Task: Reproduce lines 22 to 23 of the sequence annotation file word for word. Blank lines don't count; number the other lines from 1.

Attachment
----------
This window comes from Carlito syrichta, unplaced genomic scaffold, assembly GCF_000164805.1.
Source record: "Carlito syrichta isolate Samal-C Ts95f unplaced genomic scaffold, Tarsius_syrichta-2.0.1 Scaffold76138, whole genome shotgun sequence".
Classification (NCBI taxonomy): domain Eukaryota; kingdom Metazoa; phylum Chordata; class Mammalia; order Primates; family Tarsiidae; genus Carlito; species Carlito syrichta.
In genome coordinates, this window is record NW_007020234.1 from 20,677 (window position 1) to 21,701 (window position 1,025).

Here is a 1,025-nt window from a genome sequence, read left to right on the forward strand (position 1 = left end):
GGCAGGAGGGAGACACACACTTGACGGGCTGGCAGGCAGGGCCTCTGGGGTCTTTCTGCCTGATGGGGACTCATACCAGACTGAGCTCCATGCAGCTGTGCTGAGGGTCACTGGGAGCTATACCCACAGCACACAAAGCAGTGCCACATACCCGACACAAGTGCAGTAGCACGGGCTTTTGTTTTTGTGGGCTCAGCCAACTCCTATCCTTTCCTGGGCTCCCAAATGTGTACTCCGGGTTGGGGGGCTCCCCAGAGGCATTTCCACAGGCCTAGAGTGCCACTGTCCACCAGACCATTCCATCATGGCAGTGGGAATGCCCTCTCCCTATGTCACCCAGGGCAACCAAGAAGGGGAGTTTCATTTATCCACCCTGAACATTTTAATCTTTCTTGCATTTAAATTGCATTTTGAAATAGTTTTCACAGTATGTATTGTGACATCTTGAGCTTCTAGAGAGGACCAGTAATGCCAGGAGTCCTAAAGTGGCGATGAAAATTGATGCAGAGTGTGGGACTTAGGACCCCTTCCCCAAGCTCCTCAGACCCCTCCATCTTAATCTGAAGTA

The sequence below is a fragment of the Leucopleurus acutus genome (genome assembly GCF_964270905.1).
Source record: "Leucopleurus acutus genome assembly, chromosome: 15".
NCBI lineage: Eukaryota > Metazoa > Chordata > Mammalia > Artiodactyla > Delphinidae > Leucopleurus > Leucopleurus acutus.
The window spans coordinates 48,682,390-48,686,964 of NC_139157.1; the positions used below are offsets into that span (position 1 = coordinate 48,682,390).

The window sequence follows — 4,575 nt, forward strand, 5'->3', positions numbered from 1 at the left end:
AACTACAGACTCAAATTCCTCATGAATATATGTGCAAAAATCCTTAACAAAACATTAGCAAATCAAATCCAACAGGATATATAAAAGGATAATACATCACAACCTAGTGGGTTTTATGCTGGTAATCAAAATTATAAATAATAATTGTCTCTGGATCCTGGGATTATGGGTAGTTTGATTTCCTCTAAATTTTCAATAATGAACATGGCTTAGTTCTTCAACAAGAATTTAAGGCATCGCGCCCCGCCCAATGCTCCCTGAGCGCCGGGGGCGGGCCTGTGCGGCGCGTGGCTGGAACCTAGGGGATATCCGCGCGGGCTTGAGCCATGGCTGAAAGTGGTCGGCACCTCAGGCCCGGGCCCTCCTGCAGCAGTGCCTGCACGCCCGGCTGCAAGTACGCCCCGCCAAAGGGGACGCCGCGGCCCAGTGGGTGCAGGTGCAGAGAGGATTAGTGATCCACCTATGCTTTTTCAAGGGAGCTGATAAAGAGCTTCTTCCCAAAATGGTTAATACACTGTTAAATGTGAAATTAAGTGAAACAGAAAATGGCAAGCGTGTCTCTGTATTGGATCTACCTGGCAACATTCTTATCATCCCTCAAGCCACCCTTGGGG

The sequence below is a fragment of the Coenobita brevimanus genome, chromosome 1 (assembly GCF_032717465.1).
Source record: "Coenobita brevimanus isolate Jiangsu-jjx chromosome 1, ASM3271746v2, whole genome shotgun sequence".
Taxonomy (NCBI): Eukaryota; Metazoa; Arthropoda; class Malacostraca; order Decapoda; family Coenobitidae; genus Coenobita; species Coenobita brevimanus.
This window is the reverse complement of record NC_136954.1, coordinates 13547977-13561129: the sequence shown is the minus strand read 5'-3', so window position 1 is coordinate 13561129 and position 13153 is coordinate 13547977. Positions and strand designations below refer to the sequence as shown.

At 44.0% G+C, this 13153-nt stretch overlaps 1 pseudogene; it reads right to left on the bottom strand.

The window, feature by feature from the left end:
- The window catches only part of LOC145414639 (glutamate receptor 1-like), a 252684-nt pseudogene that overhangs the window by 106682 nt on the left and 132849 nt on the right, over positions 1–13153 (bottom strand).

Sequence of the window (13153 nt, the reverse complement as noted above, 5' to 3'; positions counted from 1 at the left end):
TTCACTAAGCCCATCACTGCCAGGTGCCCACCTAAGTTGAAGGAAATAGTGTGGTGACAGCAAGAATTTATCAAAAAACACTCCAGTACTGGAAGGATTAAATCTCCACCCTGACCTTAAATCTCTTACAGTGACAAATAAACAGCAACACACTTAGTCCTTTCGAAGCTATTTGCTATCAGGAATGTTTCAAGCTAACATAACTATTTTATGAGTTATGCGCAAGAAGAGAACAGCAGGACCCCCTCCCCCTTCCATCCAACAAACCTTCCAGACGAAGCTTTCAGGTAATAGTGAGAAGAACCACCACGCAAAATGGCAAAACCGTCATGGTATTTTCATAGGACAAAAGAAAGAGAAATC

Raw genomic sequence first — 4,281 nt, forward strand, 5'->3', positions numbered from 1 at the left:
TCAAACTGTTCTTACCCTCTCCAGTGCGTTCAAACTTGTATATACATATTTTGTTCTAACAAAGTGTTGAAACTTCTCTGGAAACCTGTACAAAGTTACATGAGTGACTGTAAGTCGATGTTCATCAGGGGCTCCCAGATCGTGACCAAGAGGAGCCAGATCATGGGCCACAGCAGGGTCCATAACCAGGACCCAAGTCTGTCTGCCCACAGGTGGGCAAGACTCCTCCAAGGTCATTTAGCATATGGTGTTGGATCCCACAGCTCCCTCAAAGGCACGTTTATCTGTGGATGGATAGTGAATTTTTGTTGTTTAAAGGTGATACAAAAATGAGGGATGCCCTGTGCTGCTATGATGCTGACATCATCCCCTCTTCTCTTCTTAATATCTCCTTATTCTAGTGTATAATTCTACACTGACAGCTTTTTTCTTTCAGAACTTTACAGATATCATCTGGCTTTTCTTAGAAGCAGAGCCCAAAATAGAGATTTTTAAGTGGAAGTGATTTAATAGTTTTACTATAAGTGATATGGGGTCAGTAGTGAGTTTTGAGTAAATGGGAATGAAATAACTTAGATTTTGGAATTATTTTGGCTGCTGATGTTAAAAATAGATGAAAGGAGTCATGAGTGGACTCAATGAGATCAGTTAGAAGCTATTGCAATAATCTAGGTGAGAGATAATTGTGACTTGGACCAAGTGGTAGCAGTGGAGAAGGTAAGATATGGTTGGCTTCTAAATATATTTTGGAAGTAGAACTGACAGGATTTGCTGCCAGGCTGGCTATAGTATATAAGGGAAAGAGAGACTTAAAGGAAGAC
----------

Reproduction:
Raw genomic sequence first — 4,281 nt, forward strand, 5'->3', positions numbered from 1 at the left:
TCAAACTGTTCTTACCCTCTCCAGTGCGTTCAAACTTGTATATACATATTTTGTTCTAACAAAGTGTTGAAACTTCTCTGGAAACCTGTACAAAGTTACATGAGTGACTGTAAGTCGATGTTCATCAGGGGCTCCCAGATCGTGACCAAGAGGAGCCAGATCATGGGCCACAGCAGGGTCCATAACCAGGACCCAAGTCTGTCTGCCCACAGGTGGGCAAGACTCCTCCAAGGTCATTTAGCATATGGTGTTGGATCCCACAGCTCCCTCAAAGGCACGTTTATCTGTGGATGGATAGTGAATTTTTGTTGTTTAAAGGTGATACAAAAATGAGGGATGCCCTGTGCTGCTATGATGCTGACATCATCCCCTCTTCTCTTCTTAATATCTCCTTATTCTAGTGTATAATTCTACACTGACAGCTTTTTTCTTTCAGAACTTTACAGATATCATCTGGCTTTTCTTAGAAGCAGAGCCCAAAATAGAGATTTTTAAGTGGAAGTGATTTAATAGTTTTACTATAAGTGATATGGGGTCAGTAGTGAGTTTTGAGTAAATGGGAATGAAATAACTTAGATTTTGGAATTATTTTGGCTGCTGATGTTAAAAATAGATGAAAGGAGTCATGAGTGGACTCAATGAGATCAGTTAGAAGCTATTGCAATAATCTAGGTGAGAGATAATTGTGACTTGGACCAAGTGGTAGCAGTGGAGAAGGTAAGATATGGTTGGCTTCTAAATATATTTTGGAAGTAGAACTGACAGGATTTGCTGCCAGGCTGGCTATAGTATATAAGGGAAAGAGAGACTTAAAGGAAGAC